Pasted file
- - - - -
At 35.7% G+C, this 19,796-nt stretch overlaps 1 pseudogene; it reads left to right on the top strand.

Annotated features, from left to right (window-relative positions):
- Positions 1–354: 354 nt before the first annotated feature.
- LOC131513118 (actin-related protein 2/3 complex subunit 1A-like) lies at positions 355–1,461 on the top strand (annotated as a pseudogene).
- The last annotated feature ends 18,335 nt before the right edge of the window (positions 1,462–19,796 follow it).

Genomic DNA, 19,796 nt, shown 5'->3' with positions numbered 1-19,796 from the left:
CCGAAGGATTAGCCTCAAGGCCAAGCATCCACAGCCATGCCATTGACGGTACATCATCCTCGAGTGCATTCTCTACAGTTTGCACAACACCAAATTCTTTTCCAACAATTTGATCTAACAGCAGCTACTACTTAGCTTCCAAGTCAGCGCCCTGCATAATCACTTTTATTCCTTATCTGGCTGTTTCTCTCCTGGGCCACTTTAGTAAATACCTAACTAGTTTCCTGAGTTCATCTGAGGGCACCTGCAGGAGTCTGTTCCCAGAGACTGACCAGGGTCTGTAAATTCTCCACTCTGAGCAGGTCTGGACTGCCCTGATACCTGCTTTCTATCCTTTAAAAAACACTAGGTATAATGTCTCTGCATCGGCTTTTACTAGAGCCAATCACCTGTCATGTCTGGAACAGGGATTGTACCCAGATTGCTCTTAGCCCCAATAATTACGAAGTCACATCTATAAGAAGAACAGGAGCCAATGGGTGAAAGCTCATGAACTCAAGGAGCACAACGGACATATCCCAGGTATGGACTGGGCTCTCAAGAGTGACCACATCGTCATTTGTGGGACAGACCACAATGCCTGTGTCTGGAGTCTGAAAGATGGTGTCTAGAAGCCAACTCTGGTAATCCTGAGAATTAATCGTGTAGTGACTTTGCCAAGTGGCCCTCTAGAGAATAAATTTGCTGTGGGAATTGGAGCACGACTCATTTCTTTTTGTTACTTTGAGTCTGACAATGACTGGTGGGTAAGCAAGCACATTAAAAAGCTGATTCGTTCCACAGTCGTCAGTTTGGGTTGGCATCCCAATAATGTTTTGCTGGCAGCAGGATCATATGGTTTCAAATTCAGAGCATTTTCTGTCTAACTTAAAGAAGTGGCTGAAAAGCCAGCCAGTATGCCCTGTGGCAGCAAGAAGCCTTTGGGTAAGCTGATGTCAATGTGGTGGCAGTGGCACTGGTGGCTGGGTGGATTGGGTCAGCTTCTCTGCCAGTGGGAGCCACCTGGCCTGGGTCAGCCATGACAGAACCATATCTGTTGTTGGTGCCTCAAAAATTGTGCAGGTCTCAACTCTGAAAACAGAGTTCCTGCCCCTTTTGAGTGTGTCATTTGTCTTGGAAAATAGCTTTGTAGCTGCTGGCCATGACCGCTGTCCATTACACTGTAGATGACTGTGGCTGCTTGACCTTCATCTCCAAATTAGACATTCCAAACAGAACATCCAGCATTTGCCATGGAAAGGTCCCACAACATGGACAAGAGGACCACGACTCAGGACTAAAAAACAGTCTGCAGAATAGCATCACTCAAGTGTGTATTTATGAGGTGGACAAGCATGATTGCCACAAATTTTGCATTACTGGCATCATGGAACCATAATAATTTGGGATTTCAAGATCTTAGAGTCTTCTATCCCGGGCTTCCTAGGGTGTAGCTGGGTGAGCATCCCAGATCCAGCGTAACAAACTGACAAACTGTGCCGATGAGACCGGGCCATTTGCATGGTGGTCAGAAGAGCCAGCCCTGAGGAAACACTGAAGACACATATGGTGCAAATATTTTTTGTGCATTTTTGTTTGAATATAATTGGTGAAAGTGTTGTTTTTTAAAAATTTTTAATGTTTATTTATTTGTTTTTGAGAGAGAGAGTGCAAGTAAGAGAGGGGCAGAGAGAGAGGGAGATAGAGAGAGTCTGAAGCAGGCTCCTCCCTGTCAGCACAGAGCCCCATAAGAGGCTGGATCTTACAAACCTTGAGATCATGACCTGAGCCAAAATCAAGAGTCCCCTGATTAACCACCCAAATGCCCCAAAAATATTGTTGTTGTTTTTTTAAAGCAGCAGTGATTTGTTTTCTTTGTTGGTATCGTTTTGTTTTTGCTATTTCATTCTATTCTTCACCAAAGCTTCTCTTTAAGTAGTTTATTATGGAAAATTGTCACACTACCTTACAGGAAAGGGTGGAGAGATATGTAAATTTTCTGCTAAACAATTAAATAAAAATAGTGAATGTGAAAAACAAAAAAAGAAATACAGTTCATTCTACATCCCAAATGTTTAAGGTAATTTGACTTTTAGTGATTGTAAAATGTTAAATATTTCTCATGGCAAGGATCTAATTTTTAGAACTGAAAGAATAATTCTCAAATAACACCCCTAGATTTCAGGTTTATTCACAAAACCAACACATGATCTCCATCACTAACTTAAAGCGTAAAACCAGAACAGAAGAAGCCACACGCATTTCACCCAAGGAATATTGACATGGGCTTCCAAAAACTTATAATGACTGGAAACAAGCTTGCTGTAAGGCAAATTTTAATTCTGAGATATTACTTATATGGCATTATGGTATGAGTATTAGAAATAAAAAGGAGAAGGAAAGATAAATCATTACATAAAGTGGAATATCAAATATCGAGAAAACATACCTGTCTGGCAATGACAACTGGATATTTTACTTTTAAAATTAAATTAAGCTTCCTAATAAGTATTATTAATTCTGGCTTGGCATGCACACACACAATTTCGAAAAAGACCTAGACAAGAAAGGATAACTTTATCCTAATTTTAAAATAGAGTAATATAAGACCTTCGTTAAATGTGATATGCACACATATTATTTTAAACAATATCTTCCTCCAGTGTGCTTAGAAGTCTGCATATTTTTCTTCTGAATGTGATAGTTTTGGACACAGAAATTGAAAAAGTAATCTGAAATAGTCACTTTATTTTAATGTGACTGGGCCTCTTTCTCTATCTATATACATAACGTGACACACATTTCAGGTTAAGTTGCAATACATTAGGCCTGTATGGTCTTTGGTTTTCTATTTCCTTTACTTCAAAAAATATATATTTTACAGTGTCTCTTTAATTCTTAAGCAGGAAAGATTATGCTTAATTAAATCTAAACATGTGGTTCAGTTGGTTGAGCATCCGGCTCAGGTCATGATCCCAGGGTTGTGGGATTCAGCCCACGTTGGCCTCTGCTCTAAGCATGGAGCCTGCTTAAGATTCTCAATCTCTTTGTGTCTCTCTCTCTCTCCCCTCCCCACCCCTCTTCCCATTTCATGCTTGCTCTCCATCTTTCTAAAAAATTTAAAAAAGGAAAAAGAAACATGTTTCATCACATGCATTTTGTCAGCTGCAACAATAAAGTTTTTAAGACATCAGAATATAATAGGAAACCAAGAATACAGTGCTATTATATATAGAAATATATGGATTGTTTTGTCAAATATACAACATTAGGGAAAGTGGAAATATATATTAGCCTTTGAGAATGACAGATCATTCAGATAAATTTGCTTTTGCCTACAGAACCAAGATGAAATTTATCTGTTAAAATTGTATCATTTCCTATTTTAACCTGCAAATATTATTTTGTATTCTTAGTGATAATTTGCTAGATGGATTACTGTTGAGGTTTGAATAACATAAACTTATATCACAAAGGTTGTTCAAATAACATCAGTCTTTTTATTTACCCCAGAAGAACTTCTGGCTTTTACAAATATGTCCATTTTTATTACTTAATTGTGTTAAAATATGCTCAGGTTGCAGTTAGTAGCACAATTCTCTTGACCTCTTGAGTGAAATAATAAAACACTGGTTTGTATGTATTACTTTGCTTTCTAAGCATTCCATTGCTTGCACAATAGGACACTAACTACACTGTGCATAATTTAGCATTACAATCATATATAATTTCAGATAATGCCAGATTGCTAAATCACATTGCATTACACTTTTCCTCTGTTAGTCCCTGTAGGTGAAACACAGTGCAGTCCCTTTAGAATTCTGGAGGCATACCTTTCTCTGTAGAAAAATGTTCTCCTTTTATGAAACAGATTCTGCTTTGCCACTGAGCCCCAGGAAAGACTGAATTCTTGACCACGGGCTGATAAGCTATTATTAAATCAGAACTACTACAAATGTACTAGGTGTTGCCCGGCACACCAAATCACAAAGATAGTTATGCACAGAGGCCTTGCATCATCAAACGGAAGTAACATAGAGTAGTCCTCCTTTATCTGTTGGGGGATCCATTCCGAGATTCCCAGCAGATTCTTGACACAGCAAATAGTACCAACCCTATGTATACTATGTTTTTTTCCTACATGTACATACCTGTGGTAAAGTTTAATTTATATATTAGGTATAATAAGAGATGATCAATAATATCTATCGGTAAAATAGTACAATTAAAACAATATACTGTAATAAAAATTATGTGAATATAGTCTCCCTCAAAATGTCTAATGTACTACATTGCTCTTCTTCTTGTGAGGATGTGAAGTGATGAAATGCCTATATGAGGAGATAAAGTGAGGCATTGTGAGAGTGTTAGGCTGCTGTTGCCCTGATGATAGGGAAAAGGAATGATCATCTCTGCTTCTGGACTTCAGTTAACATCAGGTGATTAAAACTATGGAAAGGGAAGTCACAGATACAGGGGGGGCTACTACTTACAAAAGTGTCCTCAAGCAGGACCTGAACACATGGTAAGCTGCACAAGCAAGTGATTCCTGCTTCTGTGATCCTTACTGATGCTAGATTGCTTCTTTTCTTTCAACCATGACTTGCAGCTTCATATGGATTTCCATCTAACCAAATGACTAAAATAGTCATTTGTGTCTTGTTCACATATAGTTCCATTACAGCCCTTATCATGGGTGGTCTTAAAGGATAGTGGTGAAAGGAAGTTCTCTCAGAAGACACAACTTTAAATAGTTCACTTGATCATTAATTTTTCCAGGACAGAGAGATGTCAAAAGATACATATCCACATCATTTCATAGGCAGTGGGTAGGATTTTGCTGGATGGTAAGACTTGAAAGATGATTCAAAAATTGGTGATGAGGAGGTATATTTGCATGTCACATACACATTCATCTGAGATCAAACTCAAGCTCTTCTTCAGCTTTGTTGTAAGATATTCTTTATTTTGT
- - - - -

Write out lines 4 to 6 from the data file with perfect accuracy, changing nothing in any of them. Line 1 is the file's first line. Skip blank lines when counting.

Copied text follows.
- LOC131513118 (actin-related protein 2/3 complex subunit 1A-like) lies at positions 355–1,461 on the top strand (annotated as a pseudogene).
- The last annotated feature ends 18,335 nt before the right edge of the window (positions 1,462–19,796 follow it).

Genomic DNA, 19,796 nt, shown 5'->3' with positions numbered 1-19,796 from the left: